Czechoslovakia 1939-Yugoslavia 1999: THE PARALLELS

by Josef Haubelt

Chairperson of the Czech humanist oganisation Freethought

The Serbs, a generous people, are among the bravest of the Slav nations. For centuries they fought tirelessly against the Ottoman threat to European civilisation. But in our bleak 20th century, perhaps uniquely among the world's nations, they have been the target of genocidal violence three times.

* 1914

The first attempt came in 1914, after the Austro-Hungarian Empire declared war on Serbia on July 28. The Serbs fought back with extraordinary courage. They, much more than any other nation, can take the credit for the downfall of Hapsburg rule of the Danube and the ensuing emergence of a free Czechoslovakia.

* 1941

The prelude to the second genocide against the Serbs was their national protest against the rape of Czechoslovakia in September 1938, when 100,000 Serbs volunteered to come to our defence. The Nazis attacked Yugoslavia on 6 April 1941. Again the Serbs fought courageously. However, a fascist state was set up in Croatia and Bosnia-Hercegovina, and, under the aegis of Germany and the Vatican, Greater Albania became a kind of Italian protectorate. Serbs, along with Romanies and Sinti, were murdered in the same way as Jews. Greater bestiality took place in the Croatian concentration camp at Jasenovac than at Auschwitz and Mauthausen.


Today we are witness to a third wave of genocide against the Serb nation. Its perpetrators are the same forces which Nazi Germany used. The mainstays of the policy are the descendants of the Croatian Ustashi fascists in Sarajevo and the Moslem terrorists in Kosovo and Metohija. The parallels between Czechoslovakia in 1939 and Yugoslavia in 1999 are indisputable.

*Fifth column

In both cases a fifth column was first inspired from abroad -- in Czechoslovakia the Sudetens, in Kosovo and Metohija the nationalist Albanians. The Sudetens produced leaders like Henlein and K.H.Frank, in Kosovo and Metohija there are Rugova, Demachi and the others. In Czechoslovakia, stormtrooper militias were formed and armed from Germany, in Yugoslavia, there are the units of the Kosovo terrorist army.


Then the emissaries came -- in our case, Britain's Lord Runciman, in Yugoslavia, Holbrook, Hill and others -- to negotiate against us here in Prague and against Belgrade in the Balkans. They demonised Edvard Benes in Prague and Slobodan Milosevic in Belgrade. Military force was threatened. The main rabble-rouser against Prague was Marshal of the Luftwaffe Hermann Goring, a member of the National Socialist Workers' Party, and against Belgrade it is NATO general secretary Xavier Solana, a member of the Spanish Socialist Workers' Party.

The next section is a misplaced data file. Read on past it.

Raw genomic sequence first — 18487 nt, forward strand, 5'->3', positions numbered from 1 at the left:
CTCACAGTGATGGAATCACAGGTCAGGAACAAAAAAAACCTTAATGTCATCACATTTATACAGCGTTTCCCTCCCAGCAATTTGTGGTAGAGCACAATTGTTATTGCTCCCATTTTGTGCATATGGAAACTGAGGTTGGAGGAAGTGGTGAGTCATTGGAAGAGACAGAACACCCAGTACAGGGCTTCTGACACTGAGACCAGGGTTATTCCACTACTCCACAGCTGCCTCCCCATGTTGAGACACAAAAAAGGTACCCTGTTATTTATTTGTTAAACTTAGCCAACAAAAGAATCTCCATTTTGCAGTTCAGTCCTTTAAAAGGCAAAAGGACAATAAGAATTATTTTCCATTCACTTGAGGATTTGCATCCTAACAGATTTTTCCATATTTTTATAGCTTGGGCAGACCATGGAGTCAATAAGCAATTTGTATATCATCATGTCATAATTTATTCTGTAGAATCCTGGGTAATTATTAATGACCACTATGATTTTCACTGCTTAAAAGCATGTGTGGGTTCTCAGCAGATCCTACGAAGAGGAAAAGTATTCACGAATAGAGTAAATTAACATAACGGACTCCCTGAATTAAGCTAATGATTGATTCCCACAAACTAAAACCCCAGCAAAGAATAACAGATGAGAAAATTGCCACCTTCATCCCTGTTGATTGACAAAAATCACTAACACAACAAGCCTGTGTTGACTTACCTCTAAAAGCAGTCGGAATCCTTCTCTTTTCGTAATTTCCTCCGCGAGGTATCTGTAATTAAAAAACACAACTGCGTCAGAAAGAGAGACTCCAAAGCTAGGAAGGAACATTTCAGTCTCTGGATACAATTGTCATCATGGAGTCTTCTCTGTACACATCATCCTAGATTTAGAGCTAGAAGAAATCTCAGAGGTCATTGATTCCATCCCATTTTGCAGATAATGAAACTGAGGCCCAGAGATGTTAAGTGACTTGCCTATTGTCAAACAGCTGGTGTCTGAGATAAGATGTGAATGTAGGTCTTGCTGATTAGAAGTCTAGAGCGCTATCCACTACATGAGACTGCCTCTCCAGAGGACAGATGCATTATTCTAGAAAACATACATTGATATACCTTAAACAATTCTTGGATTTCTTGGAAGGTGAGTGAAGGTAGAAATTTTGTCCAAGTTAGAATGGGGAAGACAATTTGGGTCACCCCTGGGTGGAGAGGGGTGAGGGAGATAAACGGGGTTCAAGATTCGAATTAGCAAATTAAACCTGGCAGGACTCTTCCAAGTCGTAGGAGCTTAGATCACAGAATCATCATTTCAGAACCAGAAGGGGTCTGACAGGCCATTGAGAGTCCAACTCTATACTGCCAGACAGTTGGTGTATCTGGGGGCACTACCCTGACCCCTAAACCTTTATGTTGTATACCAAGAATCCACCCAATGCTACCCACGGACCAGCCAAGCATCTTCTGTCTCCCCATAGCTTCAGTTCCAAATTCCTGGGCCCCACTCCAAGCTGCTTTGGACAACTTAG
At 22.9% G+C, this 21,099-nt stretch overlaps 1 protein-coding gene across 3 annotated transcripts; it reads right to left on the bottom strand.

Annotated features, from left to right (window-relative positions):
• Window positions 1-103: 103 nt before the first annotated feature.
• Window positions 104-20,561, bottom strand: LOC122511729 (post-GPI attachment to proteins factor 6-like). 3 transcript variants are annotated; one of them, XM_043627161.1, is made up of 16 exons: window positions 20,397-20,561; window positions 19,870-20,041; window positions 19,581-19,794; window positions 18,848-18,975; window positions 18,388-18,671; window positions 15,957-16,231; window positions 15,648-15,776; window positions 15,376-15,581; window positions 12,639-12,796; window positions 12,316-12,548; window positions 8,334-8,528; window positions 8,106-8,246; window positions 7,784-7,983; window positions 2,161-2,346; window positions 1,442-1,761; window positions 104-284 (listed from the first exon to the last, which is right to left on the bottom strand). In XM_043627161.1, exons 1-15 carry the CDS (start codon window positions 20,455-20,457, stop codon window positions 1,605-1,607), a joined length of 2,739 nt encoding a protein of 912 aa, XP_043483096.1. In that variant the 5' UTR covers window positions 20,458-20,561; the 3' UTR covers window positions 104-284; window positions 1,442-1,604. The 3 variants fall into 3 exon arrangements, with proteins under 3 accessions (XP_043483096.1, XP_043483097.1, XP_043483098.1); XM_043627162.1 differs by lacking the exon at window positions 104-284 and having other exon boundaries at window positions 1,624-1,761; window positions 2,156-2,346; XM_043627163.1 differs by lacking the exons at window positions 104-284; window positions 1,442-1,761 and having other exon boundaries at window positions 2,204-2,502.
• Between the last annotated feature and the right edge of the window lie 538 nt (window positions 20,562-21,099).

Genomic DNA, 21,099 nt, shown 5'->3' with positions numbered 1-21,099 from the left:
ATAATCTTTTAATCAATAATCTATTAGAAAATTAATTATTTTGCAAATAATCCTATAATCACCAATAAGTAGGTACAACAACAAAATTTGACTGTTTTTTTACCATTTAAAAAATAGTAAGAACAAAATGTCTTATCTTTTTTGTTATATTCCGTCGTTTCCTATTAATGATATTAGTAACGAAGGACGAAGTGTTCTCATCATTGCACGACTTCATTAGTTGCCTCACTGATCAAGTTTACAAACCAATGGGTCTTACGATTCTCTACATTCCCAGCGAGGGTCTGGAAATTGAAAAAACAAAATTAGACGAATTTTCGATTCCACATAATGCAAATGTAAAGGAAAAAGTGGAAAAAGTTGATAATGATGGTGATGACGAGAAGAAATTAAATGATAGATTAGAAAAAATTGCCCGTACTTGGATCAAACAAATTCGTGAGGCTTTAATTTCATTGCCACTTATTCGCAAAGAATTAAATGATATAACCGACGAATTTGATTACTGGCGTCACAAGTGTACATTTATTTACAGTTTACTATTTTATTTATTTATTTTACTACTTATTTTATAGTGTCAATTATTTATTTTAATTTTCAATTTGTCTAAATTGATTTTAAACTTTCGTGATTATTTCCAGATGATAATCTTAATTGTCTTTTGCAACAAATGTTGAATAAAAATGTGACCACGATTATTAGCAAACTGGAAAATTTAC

*Munich and Rambouillet

Prague was welcome in Munich only to capitulate, just like Belgrade in Rambouillet. Benes's presidential succesor Hacha could go to Berlin, and Milosevic to Brussels, solely for the purpose of putting the fate of their countries into the hands of Hitler, or NATO. The final goal was to be occupation and the creation of protectorates -- after military aggression had been «justified», as at Sarajevo in 1914, by the criminal provocations of the militias in the Sudetenland and the terrorists in Kosovo and Metohija. International law and the sovereignty of the attacked states were violated, while today the Security Council and the UN have also been «terminated».

* Czechs only in name

It is a matter of shame for the Czech nation that among the protagonists of this diabolical game are politicians who are Czech only in name. Vaclav Havel, for example, does not need to explain the kind of relationship some of his closest relatives had with the Nazi occupiers; this is only too clear fromhis repeated cries of «On to Belgrade!». He boasts that he has always been against the death penalty, but in the same breath calls for the use of weapons which can inflict destruction on a vast scale against the Serb nation, and against it only. As for the Czech-born Marie Korbelova (who now calls herself Madeleine Albright and who once lived in Belgrade), the less said the better.

* Russia

The Czech Republic has now joined NATO -- a decision taken without consulting us, the Czech people. We have become part of the self-same international political system which sealed the fate of Czechoslovakia at Munich in 1938. Decent people can respond by turning to the kind of pacifism embraced by our Czech 1905 Nobel Peace Prize laureate Berta Suttnerova&ssharp; (Countess Kinska), who said that it was necessary to confront evil with strength. What kind of strength? In Europe's case, the strength of a democratic, confident and strong Russia. This could be the categorical imperative of humanism at the beginning of the third millenium.

* Translated from the Czech. Title and subheads by PP


Date: Mon, Wednesday 31 March 1999

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